In Case Anyone Wonders Why EasyGoPiGo3.steer() Does Not Work For Them

At this time I am only aware of a single GoPiGo3 API that does not work as designed: EasyGoPiGo3().steer()

The method claims:

   Each motor is assigned a percentage of the current speed value. 

Instead it is coded to assign each motor the requested percentage of the NO_LIMIT_SPEED which is 1000 DPS.

        self.set_motor_dps(self.MOTOR_LEFT, self.NO_LIMIT_SPEED * left_percent / 100)
        self.set_motor_dps(self.MOTOR_RIGHT, self.NO_LIMIT_SPEED * right_percent / 100)

On my robots, any percentages above 45% will cause both motors to go their “full speed” which is between 425 and 450 DPS, and different for each motor. The red board will not be able to PID the requested speeds at all.

I submitted a pull request to fix it and a test program to confirm the fix. The request was rejected due to time needed to fully test the change.

This is the code that works:

        # self.set_motor_dps(self.MOTOR_LEFT, self.NO_LIMIT_SPEED * left_percent / 100)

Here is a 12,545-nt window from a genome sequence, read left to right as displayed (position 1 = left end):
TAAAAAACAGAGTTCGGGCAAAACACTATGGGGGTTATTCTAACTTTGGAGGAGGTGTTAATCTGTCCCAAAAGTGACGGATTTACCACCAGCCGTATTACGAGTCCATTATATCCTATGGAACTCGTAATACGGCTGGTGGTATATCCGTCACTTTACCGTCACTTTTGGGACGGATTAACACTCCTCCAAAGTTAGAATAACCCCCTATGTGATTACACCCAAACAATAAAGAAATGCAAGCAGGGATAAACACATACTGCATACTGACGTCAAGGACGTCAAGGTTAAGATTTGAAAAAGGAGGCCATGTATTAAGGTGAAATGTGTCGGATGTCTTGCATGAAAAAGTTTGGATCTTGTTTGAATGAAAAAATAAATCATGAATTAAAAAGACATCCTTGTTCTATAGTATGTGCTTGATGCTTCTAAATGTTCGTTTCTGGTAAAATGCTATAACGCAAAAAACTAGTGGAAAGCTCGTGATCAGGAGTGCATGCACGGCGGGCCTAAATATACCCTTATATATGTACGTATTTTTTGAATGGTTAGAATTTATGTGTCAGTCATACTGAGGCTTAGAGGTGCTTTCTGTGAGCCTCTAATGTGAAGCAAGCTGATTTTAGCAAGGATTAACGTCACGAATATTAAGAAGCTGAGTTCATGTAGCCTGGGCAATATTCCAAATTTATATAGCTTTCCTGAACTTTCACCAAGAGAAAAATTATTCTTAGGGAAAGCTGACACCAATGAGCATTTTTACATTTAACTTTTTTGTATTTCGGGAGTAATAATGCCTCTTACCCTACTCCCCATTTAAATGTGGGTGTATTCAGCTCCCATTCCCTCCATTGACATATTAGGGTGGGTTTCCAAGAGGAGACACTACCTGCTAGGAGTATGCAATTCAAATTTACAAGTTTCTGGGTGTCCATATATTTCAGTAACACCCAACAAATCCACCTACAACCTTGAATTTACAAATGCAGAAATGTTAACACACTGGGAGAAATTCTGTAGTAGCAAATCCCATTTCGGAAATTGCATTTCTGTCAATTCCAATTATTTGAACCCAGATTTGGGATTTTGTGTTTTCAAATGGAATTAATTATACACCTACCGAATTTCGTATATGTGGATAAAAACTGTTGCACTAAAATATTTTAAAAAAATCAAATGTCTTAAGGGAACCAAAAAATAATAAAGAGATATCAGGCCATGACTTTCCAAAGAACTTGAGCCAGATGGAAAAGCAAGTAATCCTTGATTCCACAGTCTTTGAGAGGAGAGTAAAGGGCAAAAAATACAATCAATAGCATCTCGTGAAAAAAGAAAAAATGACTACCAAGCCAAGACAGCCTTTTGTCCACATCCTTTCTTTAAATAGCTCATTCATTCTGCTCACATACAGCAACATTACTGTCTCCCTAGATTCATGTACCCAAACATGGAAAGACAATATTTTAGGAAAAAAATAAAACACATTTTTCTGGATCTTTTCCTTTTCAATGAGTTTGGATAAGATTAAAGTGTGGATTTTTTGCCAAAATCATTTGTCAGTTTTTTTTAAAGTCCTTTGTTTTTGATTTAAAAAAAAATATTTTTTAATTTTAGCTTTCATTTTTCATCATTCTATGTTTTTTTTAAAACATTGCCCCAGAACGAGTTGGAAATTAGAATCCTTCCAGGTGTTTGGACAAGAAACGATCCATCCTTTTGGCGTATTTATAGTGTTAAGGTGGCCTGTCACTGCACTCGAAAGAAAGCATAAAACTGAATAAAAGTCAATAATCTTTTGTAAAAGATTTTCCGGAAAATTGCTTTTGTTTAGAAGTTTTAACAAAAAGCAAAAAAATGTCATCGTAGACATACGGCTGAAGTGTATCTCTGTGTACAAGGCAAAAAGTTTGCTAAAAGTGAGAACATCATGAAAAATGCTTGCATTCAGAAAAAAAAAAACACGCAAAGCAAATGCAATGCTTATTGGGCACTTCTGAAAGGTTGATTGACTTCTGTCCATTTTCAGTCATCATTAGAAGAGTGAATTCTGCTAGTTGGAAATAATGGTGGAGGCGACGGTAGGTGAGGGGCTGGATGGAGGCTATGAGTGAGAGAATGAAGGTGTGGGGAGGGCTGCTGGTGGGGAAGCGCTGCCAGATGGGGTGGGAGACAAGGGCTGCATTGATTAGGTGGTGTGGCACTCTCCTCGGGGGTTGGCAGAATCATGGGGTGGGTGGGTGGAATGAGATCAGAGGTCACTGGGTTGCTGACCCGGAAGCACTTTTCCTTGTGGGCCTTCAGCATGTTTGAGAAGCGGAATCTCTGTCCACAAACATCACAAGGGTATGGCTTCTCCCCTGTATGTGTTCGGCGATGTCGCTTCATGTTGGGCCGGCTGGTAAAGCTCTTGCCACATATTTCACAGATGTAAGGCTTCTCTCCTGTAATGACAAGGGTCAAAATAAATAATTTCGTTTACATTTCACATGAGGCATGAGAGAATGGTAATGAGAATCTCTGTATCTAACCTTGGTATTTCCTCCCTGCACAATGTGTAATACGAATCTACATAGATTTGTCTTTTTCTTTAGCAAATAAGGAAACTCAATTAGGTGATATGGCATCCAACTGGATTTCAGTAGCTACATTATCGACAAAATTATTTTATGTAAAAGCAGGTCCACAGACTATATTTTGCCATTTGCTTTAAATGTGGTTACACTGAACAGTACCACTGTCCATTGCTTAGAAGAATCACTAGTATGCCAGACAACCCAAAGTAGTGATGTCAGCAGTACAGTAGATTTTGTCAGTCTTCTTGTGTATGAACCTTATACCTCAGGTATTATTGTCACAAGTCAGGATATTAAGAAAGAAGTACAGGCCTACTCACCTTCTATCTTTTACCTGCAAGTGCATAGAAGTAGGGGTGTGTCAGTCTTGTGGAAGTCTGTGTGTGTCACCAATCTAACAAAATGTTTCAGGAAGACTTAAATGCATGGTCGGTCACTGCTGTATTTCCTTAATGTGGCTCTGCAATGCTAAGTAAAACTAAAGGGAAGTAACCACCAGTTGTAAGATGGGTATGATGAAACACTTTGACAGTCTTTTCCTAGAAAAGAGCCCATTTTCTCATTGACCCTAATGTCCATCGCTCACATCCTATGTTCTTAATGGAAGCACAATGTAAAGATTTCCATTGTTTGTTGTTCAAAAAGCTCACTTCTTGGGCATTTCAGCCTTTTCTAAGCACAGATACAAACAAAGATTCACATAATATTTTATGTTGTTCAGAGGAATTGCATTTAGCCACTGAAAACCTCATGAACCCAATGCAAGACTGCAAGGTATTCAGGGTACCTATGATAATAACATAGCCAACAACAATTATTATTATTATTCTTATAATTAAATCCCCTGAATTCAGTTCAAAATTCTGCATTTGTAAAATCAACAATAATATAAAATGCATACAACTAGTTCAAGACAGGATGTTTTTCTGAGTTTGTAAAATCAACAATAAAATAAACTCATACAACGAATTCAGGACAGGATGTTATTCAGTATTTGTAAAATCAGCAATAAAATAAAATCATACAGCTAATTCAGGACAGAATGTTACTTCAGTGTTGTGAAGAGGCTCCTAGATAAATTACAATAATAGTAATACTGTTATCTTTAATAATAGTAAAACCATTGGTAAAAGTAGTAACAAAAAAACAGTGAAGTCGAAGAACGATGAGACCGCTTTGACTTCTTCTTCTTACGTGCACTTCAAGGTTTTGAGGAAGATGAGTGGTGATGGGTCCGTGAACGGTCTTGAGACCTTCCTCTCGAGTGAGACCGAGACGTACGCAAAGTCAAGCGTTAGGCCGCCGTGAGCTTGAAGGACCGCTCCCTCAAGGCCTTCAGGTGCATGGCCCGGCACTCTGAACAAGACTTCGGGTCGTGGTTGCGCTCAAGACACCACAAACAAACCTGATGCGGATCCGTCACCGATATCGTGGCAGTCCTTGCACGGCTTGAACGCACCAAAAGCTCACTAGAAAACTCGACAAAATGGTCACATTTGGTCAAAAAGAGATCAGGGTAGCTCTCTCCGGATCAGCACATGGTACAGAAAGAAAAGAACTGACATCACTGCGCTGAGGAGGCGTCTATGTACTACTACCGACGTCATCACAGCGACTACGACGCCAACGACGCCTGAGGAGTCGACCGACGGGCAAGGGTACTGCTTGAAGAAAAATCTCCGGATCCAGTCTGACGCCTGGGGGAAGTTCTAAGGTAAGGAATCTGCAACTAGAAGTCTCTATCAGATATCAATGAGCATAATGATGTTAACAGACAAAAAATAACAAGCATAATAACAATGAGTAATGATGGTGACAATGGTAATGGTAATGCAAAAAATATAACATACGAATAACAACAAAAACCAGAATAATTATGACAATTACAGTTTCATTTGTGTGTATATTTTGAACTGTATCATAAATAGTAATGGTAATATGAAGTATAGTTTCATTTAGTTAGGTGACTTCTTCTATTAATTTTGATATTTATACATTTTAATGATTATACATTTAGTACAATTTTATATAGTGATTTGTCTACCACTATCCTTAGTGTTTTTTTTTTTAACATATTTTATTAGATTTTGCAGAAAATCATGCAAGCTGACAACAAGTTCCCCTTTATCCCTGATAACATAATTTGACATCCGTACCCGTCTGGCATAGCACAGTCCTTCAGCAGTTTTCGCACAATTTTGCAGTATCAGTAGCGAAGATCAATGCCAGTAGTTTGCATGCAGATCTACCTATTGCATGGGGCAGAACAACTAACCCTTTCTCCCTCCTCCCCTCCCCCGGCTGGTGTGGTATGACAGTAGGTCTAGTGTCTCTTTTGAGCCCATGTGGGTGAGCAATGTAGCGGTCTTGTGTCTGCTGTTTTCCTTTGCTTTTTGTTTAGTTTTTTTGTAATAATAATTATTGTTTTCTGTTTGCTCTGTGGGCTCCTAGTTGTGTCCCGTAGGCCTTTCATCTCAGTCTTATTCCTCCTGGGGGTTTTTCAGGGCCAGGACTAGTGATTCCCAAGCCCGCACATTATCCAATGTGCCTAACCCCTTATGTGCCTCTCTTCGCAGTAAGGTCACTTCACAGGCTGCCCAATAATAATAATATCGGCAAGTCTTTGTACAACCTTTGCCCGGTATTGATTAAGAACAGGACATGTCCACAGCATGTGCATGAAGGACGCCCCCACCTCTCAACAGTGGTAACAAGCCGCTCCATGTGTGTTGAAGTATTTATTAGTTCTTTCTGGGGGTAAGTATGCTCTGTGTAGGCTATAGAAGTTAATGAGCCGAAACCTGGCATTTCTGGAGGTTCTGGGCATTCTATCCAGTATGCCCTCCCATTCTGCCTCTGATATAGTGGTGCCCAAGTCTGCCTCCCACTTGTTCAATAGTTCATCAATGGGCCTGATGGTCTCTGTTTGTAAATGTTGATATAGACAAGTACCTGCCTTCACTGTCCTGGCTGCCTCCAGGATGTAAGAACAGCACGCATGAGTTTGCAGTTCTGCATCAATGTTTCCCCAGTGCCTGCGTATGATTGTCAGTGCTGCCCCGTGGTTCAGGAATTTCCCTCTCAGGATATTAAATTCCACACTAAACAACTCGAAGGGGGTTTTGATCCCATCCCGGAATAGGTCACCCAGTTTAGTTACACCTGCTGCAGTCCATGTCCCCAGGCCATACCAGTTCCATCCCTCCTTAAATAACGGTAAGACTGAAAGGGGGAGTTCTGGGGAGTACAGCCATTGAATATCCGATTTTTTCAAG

# self.set_motor_dps(self.MOTOR_RIGHT, self.NO_LIMIT_SPEED * right_percent / 100)

        # Modified to WORK!! was percent of NO_LIMIT_SPEED
        self.set_motor_dps(self.MOTOR_LEFT, self.speed * left_percent / 100)
        self.set_motor_dps(self.MOTOR_RIGHT, self.speed * right_percent / 100)

Tagging @loringw in case a student tries using the steer() method.

This is the test program I used



That’s crazy!

You did all the work, created a test suite, verified it four ways from Sunday, and they rejected it?

This is insane.

Seriously, how much testing do they need?


From you a former QA guy? I test one program, they would have to retest everything that includes - the entire API and every example program. Surely you don’t trust “I only changed two lines.”


I dug into the history and the very first version of steer() had these lines: